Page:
Mining company to pay for environmental damage
21 October 2011
A New South Wales mining company has committed to pay $1.45 million after causing damage to a nationally threatened ecological community.
An investigation by the federal environment department found that the long wall coal mining operations of Centennial Coal on the Newnes Plateau, near Lithgow, New South Wales, had caused a significant impact on the endangered Temperate highland peat swamps on sandstone ecological community.
The mining activities caused a loss of ecosystem function shown by loss of peat, erosion, vegetation dieback and weed invasion in three swamps. They also caused the formation of a large slump hole, several metres wide and more than one metre deep, at the East Wolgan swamp.
These changes mean the swamps can no longer serve their important hydrological role of acting as water filters and releasing water slowly to downstream watercourses.
Centennial Coal will pay $1.45 million towards a research program to be administered by the Fenner School of Environment and Society at the Australian National University.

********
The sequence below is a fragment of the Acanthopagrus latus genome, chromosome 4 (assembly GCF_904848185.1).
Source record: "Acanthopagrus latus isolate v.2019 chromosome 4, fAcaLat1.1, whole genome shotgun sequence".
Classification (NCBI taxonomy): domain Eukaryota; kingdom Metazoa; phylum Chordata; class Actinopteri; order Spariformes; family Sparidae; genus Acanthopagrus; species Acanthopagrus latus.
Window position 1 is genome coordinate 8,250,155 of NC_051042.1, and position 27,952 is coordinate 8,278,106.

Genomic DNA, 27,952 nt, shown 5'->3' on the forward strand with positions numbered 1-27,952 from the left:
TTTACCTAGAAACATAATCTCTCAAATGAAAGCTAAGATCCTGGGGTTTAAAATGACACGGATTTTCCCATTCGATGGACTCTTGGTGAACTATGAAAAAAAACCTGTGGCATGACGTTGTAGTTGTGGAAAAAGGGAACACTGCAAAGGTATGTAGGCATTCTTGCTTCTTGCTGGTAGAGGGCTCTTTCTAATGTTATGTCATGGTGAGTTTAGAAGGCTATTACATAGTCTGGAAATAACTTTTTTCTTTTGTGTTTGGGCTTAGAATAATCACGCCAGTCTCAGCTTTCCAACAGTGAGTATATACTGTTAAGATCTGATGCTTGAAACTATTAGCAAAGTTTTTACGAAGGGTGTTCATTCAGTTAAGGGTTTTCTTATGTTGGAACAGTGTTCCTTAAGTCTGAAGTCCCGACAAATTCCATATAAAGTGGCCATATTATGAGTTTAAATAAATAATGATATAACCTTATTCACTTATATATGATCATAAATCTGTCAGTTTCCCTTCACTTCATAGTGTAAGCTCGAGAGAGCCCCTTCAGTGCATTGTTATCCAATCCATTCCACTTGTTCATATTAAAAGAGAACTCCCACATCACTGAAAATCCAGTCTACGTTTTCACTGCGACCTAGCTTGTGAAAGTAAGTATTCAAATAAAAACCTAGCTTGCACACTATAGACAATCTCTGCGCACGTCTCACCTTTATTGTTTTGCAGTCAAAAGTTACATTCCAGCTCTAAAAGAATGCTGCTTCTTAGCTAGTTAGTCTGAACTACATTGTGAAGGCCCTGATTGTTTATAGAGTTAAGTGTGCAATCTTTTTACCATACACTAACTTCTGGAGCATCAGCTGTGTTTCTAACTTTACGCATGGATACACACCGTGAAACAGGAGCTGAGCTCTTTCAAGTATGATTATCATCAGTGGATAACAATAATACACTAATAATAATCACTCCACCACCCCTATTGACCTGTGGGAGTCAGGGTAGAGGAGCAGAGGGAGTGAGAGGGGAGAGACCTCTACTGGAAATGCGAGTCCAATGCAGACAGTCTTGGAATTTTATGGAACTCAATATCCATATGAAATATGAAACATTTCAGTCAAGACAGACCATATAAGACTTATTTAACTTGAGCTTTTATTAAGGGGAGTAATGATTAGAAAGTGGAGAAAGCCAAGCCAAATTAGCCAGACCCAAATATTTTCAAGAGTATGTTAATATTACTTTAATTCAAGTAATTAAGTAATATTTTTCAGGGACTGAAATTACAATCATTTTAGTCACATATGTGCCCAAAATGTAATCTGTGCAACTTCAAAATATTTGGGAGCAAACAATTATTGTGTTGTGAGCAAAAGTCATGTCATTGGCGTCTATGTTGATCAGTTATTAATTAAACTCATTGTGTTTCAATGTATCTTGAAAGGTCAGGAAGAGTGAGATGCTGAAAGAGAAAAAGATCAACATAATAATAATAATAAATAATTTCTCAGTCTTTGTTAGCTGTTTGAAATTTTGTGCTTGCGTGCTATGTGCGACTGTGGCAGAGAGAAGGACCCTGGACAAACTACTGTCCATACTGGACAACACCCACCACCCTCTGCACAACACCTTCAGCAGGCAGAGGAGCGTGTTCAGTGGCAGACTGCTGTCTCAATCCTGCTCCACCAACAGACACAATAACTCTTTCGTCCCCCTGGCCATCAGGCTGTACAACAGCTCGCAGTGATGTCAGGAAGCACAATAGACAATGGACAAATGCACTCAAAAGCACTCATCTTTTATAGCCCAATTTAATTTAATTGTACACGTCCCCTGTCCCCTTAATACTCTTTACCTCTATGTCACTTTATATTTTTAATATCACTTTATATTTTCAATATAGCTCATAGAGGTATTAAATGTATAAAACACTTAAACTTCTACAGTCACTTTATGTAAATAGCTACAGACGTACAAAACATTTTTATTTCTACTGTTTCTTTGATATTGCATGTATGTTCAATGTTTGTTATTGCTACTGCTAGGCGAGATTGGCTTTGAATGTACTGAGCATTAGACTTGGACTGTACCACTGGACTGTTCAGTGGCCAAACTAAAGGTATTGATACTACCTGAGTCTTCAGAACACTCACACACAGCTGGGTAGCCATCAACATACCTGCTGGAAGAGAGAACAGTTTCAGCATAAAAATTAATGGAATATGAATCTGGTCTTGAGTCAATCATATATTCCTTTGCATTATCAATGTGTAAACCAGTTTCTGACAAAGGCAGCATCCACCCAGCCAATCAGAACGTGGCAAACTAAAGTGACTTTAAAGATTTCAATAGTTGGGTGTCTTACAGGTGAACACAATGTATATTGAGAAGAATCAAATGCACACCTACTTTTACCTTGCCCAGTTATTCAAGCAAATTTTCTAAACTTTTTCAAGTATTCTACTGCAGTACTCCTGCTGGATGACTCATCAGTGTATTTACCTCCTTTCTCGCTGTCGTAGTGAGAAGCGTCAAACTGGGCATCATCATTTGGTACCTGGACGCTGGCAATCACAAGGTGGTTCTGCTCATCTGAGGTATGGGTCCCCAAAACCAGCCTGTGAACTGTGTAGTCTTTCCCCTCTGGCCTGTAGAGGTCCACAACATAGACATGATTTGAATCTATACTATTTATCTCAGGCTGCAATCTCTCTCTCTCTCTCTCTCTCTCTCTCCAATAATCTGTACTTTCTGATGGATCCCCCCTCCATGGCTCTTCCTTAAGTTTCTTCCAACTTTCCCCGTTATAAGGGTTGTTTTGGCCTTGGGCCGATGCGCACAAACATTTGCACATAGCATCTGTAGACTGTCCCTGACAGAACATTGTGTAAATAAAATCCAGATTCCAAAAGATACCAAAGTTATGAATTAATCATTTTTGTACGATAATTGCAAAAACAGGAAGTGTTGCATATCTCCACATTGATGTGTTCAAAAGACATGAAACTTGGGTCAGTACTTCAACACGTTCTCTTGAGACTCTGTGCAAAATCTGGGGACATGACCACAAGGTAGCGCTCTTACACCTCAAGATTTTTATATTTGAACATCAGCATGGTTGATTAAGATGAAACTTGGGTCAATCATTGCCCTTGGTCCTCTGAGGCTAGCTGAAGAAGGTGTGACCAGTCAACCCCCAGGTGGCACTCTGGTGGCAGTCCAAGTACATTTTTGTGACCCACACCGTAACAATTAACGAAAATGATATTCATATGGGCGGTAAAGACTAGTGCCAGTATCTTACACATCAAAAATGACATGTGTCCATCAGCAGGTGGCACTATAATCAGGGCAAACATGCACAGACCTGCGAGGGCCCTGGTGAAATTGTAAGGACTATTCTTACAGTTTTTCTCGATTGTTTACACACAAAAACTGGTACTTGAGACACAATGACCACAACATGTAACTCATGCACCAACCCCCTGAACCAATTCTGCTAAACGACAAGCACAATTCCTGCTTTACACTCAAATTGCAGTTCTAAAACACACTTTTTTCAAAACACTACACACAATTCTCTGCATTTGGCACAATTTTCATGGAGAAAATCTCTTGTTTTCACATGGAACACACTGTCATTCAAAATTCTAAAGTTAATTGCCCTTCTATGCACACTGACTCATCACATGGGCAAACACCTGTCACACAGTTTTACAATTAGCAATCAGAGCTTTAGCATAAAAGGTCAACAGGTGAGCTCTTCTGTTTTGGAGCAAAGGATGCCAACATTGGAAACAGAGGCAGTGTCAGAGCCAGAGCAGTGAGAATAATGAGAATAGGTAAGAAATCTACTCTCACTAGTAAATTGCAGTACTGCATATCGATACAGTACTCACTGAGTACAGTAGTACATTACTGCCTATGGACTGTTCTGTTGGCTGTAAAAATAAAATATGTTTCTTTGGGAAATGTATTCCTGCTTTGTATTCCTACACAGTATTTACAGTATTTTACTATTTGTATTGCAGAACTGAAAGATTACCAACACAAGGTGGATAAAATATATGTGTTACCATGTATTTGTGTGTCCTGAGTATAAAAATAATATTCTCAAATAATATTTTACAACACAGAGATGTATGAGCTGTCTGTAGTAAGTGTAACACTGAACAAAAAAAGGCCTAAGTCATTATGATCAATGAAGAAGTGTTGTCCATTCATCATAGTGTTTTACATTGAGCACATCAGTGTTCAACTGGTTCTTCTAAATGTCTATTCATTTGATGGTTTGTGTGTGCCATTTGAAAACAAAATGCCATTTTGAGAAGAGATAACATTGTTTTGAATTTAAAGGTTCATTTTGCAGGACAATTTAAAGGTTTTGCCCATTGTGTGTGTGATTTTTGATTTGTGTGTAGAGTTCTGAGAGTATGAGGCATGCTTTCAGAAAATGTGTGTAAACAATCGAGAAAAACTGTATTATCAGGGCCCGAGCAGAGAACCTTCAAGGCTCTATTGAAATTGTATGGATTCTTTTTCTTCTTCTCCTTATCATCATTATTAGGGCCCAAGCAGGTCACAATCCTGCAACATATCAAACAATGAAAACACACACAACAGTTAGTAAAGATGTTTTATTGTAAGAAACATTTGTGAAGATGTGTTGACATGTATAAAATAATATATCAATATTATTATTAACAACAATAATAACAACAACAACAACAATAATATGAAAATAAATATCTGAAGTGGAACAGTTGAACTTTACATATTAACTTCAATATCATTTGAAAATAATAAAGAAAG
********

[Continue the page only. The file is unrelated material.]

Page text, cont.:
This research program will be of great conservation benefit for these protected swamps and inform better understanding of the impacts of land use change.
The program will map the distribution and extent of the swamps, explore their functions, water dynamics, ecology and history, and look at human impacts on the swamps. It will provide valuable knowledge to protect Temperate highland peat swamps on sandstone and to promote land management practices that minimise impacts on these swamps.
The payment will be made as an 'enforceable undertaking' under national environment law - the Environment Protection and Biodiversity Conservation Act 1999.
This is an effective way to hold companies accountable for environmental damage without going through lengthy and costly legal proceedings.
This outcome shows the Australian Government takes environmental protection seriously, and will not tolerate companies causing needless damage to the environment.